A psychologically harrowing and literarily provocative portrait of a mind unraveling from tragedy. Though the prolific Everett (Wounded, 2005, etc.) has employed a variety of different narrative strategies, this first-person confession finds the novelist at his metafictional best. In almost claustrophobic fashion, the reader inhabits the mind of "Call me Ishmael" Kidder, who steeps his narrative in the richness of literary and philosophical allusion. While pondering the essence of storytelling, of identity, of words themselves, Ishmael continues to circle around his plot's pivot: the rape and murder of his 11-year-old daughter, Lane. The incident followed Ishmael's separation from his wife, Charlotte, which may or may not have been preceded by Ishmael's infidelity (he can't be sure whether he cheated in his mind or in truth, wherever truth may lie). Yet living apart from her father plainly had a disturbing effect on Lane, making Ishmael feel complicit (though not of rape or murder) well before the fatal brutality suffered by his daughter. "I may not be at fault or to blame, but I am guilty for the death of my child," he confesses. Ishmael is also a storyteller, a writer of romance novels using a woman's name, and the rest of the story he tells concerns the revenge he wreaks on his daughter's murderer, a diabolically deliberate process that takes as much toll on Ishmael as it does on his prey (unnamed, perhaps even imaginary, whom Ishmael ultimately refers to as his "victim"). Within what Ishmael refers to as "this sick thing I call a mind," there is wordplay that evokes Joyce, Chaucer and Lewis Carroll. There are philosophical debates between Plato and Socrates. There are meditations onwhat Ishmael calls "the functions of language," the last of which he asserts is "to cause pain." For Ishmael, there is no escape from his mind in this novel. And none for the reader as well. Whether read as thriller or allegory, Ishmael's fall from grace has a lacerating power.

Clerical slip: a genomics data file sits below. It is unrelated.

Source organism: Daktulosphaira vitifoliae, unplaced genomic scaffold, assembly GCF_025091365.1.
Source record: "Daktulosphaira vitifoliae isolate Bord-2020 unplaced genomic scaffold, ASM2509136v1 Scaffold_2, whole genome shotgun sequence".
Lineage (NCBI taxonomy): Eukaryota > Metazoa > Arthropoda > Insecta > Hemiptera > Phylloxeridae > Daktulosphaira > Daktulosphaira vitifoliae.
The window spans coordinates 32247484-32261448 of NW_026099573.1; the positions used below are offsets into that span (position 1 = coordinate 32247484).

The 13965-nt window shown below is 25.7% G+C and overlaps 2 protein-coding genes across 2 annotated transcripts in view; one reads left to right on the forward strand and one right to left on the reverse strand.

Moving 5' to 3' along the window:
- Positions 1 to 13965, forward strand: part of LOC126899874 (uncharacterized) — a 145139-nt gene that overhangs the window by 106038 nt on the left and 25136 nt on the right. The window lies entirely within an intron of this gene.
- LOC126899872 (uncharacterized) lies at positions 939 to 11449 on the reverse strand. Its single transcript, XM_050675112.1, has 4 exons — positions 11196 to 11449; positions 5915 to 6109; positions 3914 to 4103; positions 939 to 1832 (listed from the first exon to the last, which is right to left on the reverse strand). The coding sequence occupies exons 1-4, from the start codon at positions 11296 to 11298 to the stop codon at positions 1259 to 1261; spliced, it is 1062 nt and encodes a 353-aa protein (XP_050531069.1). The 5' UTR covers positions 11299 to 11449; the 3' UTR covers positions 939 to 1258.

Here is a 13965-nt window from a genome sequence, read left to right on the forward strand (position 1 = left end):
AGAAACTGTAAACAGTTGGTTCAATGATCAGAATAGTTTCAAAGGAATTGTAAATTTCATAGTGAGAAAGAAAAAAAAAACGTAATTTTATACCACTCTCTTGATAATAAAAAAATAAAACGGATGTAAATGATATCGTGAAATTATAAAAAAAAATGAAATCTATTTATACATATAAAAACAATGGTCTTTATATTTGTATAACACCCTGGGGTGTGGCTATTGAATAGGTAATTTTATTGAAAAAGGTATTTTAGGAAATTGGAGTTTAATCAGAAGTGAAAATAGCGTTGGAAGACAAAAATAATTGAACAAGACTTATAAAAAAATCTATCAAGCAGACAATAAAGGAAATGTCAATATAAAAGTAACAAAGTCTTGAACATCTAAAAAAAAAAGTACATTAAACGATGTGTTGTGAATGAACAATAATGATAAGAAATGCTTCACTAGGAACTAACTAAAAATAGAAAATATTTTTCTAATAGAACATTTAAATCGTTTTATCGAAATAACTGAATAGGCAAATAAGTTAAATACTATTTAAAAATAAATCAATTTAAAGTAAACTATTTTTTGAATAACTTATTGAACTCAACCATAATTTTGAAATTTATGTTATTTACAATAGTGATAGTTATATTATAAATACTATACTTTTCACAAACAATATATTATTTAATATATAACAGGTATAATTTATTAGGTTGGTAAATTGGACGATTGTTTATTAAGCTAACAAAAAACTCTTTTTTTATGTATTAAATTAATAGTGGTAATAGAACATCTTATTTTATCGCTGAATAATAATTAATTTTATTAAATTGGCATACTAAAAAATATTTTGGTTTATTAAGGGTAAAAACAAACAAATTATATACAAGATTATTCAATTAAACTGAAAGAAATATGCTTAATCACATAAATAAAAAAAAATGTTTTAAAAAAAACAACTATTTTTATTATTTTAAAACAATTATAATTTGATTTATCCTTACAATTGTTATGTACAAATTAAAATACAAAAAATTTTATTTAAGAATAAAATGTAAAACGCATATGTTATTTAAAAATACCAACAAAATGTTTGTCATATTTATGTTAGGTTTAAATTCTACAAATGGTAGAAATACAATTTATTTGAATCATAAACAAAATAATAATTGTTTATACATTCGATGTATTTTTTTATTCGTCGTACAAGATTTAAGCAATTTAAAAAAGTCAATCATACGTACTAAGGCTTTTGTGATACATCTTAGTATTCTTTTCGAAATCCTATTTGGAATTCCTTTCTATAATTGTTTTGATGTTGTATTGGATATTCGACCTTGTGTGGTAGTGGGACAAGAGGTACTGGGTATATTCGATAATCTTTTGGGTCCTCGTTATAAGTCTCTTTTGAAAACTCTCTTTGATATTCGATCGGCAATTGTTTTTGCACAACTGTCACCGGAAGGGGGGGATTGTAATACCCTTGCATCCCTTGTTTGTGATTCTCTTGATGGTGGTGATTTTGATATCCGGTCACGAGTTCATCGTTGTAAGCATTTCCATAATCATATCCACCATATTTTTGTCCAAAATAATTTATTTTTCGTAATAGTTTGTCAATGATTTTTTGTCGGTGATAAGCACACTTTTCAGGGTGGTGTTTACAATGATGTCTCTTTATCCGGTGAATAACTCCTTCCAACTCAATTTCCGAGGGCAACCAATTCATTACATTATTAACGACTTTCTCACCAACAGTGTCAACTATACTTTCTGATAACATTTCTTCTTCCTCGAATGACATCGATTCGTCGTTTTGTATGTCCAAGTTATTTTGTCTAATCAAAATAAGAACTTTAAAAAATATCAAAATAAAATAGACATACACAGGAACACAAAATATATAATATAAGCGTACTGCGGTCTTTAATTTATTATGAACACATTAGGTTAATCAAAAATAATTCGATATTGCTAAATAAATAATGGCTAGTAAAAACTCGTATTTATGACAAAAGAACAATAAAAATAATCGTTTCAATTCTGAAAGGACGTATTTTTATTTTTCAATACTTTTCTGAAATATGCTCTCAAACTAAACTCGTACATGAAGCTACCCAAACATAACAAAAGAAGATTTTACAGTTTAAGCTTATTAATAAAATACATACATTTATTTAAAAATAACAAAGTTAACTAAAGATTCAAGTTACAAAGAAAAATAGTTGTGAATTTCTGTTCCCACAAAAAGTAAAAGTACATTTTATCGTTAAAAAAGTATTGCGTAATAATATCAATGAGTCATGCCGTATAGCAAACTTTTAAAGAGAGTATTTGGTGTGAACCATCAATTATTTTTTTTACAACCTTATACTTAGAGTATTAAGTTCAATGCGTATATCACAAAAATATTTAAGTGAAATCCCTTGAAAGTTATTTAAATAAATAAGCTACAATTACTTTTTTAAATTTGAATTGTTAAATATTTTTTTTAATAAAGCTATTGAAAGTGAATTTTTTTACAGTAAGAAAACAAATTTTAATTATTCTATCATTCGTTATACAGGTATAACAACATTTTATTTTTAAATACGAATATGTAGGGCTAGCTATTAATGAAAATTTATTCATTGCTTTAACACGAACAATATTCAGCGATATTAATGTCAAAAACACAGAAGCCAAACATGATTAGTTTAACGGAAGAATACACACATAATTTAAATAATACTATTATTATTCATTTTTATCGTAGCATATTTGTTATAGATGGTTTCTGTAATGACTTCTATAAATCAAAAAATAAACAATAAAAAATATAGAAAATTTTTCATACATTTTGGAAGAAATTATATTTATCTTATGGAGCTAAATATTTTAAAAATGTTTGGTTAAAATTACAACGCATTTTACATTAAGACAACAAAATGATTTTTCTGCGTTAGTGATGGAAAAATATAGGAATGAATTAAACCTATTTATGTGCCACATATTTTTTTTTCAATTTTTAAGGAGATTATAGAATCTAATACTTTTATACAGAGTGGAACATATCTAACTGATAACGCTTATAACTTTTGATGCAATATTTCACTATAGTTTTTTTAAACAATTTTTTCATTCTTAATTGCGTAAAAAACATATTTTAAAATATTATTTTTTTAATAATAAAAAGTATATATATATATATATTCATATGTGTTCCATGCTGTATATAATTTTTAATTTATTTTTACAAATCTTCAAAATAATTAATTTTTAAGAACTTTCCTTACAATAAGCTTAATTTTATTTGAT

The Washington Post Jim Krusoe
While The Water Cure is most decidedly a novel, it is also a meditation on what it means to be a victim and a torturer at the same time. In his finest book to date, Everett combines in his narrator, Ishmael Kidder, a man pursued by furies (some of his own making—he had left his wife before his daughter was killed) and one who speaks with a cool sense of detachment . . . this is a book that not only makes you feel, but think.

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Product Details

ISBN-13:
9781555970185
Publisher:
Graywolf Press
Publication date:
09/13/2011
Sold by:
Macmillan
Format:
NOOK Book
Pages:
256
Sales rank:
1,138,095
File size:
5 MB